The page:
Here’s what Environment America’s data show, by states with beaches within reach from the D.C. area (the District was not sampled):

Delaware

Of 23 sites sampled in 2018, 7 (30%) were potentially unsafe for at least one day.

Top five, from most to least potentially unsafe days:

  • Slaughter Beach (Sussex County) logged 16 potentially unsafe days over the course of 25 sampling days, making 64% of those days potentially unsafe.
  • Fenwick Island State Park Beach (Sussex County) had three potentially unsafe days over the course of 16 sampling days, making 19% of those days potentially unsafe.
  • Rehoboth Beach (Sussex County) fared well, with only three potentially unsafe days over the course of 31 sampling days, making 9% of those days potentially unsafe.
  • Broadkill Beach (Sussex County) had two potentially unsafe days over the course of 16, making 12% of those days potentially unsafe.
  • Lewes Beach North (Sussex County) had two potentially unsafe days over the course of 17, making 12% of those days potentially unsafe.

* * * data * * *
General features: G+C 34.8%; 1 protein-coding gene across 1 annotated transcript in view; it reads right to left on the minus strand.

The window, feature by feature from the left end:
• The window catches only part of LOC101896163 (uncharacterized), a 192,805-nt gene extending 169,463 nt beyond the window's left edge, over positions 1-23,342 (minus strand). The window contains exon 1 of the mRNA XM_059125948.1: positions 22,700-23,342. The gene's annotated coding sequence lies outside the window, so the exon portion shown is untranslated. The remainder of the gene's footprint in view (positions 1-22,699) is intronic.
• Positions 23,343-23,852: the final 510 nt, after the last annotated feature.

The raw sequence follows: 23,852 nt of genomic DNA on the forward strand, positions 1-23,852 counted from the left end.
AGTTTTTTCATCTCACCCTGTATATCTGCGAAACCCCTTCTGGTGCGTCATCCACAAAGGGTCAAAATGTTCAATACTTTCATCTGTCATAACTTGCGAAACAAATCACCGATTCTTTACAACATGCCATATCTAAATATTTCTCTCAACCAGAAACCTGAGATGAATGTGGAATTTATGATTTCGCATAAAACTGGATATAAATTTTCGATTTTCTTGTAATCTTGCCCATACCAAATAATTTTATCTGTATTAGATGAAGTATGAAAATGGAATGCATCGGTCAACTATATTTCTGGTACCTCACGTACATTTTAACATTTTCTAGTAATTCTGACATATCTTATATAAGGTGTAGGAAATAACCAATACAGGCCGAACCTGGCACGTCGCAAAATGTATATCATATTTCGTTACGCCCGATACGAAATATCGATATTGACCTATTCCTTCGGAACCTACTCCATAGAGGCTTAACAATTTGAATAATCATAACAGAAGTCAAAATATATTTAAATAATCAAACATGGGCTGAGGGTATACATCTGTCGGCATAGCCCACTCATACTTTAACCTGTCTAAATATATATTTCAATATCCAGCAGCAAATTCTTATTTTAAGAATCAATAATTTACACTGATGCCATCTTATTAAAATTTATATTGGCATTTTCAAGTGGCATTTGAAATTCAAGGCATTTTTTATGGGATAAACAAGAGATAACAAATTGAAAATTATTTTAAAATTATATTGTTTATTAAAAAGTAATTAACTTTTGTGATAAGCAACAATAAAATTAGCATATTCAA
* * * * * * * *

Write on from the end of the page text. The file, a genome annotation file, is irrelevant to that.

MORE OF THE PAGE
Maryland

Of 158 sites sampled in 2018, 79 (50%) were potentially unsafe for at least one day.

Top five, from most to least potentially unsafe days:

  • Camp Pecometh (Kent County) had nine potentially unsafe days over the course of 16 sampling days, making 56% of those days potentially unsafe.
  • Public Landing Beach (Worcester County) had eight potentially unsafe days over the course of 15 sampling days, making 53% of those days potentially unsafe.
  • Ocean City Beach (Worcester County) had eight potentially unsafe days over the course of 28 sampling days, making 29% of those days potentially unsafe.
  • Purse State Park (Charles County) had seven potentially unsafe days over the course of 12 sampling days, making 58% of those days potentially unsafe.
  • Ferry Park (Kent County) had seven potentially unsafe days over the course of 10 sampling days, making 70% of those days potentially unsafe.

The good news is that Sandy Point’s east and middle beaches in Anne Arundel County had zero potentially unsafe days over the course of 15 sampling days. Sandy Point’s south beach had one potentially unsafe day out of 15, for 7%.